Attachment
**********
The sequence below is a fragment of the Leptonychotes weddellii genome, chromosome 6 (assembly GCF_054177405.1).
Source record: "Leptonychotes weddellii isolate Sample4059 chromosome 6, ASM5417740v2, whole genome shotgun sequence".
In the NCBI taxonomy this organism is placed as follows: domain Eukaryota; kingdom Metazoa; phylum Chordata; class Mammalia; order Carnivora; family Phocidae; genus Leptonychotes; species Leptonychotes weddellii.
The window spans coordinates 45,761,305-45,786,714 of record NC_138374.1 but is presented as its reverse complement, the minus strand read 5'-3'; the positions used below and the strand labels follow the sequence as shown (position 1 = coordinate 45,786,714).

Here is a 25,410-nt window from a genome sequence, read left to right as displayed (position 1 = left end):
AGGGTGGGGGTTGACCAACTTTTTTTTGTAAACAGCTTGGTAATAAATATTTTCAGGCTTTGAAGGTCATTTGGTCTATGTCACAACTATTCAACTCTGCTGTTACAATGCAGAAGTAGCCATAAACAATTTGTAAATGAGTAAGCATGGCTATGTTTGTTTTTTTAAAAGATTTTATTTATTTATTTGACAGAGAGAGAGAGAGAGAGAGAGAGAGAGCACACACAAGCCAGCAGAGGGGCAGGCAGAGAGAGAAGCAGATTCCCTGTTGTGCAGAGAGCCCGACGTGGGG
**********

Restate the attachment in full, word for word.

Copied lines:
The sequence below is a fragment of the Leptonychotes weddellii genome, chromosome 6 (assembly GCF_054177405.1).
Source record: "Leptonychotes weddellii isolate Sample4059 chromosome 6, ASM5417740v2, whole genome shotgun sequence".
In the NCBI taxonomy this organism is placed as follows: domain Eukaryota; kingdom Metazoa; phylum Chordata; class Mammalia; order Carnivora; family Phocidae; genus Leptonychotes; species Leptonychotes weddellii.
The window spans coordinates 45,761,305-45,786,714 of record NC_138374.1 but is presented as its reverse complement, the minus strand read 5'-3'; the positions used below and the strand labels follow the sequence as shown (position 1 = coordinate 45,786,714).

Here is a 25,410-nt window from a genome sequence, read left to right as displayed (position 1 = left end):
AGGGTGGGGGTTGACCAACTTTTTTTTGTAAACAGCTTGGTAATAAATATTTTCAGGCTTTGAAGGTCATTTGGTCTATGTCACAACTATTCAACTCTGCTGTTACAATGCAGAAGTAGCCATAAACAATTTGTAAATGAGTAAGCATGGCTATGTTTGTTTTTTTAAAAGATTTTATTTATTTATTTGACAGAGAGAGAGAGAGAGAGAGAGAGAGAGCACACACAAGCCAGCAGAGGGGCAGGCAGAGAGAGAAGCAGATTCCCTGTTGTGCAGAGAGCCCGACGTGGGG